Dry canning is a phrase I had never heard, nor had my canning expert husband, until a year ago. I am the dehydrating queen, but canning is just not my thing. My husband keeps reminding me about the need to cross-train on our skills. He is right, of course, but there is just so much involved with canning that if one little tiny thing goes wrong, you have wasted all your food and time – way too much pressure for this culinary novice. But, much to my delight, I discovered how simple the process is for canning crackers and bread.
I have canned just about all varieties of crackers now. Every time I come across a great sale, I stock up and grab some Mason jars. Making crackers from scratch is actually extremely easy, and a great way to avoid GMOs and preservatives. (See recipe at end of story.) Homemade crackers appear to dry can just as easily as their store bought peers.
How To Make Your Own Crackers
Make approximately 100 crackers quickly and cheaply in your own kitchen. This recipe can be adapted to include various seasonings and cheese-flavored crackers, as well.
What You Need
- 2 teaspoons of sugar
- 3 cups all-purpose or whole grain flour
- 2 teaspoons of salt
- 1 cup of water
- 4 tablespoons of extra-virgin olive oil
- Optional toppings: 1 tablespoon of fennel seeds, 1 tablespoon of sesame seeds, 1 teaspoon of sea salt, or 1 teaspoon of poppy seeds, or a mix together all of the above and cheese powder for a very flavorful experience.
- Preheat oven to 450 degrees. Put the rack on the lowest level of the oven.
- Sprinkle the baking sheet with flour and set aside until needed.
- In a medium sized mixing bowl mix together all of the dry ingredients. Whisk together the sugar, salt and flour.
- Pour in the water and oil. Stir the cracker mixture until a sticky dough is formed. If the mixture is too dry or a lot of flour remains around the bowl and on the dough, add one tablespoon of water at a time until the desired stickiness is present.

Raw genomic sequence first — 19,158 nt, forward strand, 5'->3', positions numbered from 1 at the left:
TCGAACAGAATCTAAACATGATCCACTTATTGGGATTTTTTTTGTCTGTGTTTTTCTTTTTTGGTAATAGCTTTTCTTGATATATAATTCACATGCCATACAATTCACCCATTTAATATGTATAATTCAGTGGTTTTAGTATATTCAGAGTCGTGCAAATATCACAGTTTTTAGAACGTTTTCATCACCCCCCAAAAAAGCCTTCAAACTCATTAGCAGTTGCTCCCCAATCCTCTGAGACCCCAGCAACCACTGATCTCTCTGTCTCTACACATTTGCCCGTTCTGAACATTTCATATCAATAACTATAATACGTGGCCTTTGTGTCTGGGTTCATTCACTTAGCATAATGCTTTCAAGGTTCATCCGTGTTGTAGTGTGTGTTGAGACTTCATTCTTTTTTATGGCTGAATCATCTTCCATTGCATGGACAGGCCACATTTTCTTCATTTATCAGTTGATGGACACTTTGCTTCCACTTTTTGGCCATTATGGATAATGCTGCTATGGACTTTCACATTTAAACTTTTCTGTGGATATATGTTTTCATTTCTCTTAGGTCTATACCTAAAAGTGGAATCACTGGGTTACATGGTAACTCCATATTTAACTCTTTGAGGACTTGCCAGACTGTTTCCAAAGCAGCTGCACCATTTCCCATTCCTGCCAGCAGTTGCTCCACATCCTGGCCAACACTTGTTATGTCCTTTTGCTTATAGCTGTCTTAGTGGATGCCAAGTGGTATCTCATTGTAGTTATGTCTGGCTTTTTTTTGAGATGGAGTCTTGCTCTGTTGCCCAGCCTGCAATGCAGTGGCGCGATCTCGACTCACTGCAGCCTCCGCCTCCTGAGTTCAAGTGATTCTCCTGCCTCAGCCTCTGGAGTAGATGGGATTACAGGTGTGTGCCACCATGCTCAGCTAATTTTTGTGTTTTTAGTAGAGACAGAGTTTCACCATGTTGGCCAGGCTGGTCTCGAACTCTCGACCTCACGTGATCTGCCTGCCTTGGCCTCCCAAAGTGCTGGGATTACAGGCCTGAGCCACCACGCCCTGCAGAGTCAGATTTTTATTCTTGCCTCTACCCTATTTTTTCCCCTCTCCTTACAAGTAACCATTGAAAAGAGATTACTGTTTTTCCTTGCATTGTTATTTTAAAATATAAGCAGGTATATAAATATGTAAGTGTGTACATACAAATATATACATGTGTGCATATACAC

- Divide in half and set one half aside. On a lightly floured work surface, pat the dough into a square shape with your hands.
- Work form the center of the dough and roll into a rectangle shaped approximately 1/8-inch thick.
- Sprinkle the dough with additional desired toppings. Lightly brush the surface of the dough with water.
- Cut the dough into cracker shapes using either a sharp knife or a pizza cutter. The cracker shapes should be about 1-inch by 2-inches. If little ones are helping, hand them a cookie cutter and make some fun-shaped crackers.
- Use a spatula or scraper to transfer the crackers to the baking sheet. Prick all of the crackers with a fork to prevent them from becoming too puffy during baking.
- Bake the homemade crackers for 12 to 15 minutes in the oven. The edges should look lightly browns. Prepare the second tray of crackers for baking while the first batch is in the oven.
- Tips – Dried herbs and chili powder are also popular cracker toppings. If cheese crackers are preferable and you have not dehydrated and powdered your own cheese already, simply add 1 ½ cups of shredded cheese to the flour mixture. Set your food processor to pulse mode and do not press stop until the mixture looks something like corn meal.
How to Dry Can Crackers
- Preheat the oven to 225 degrees.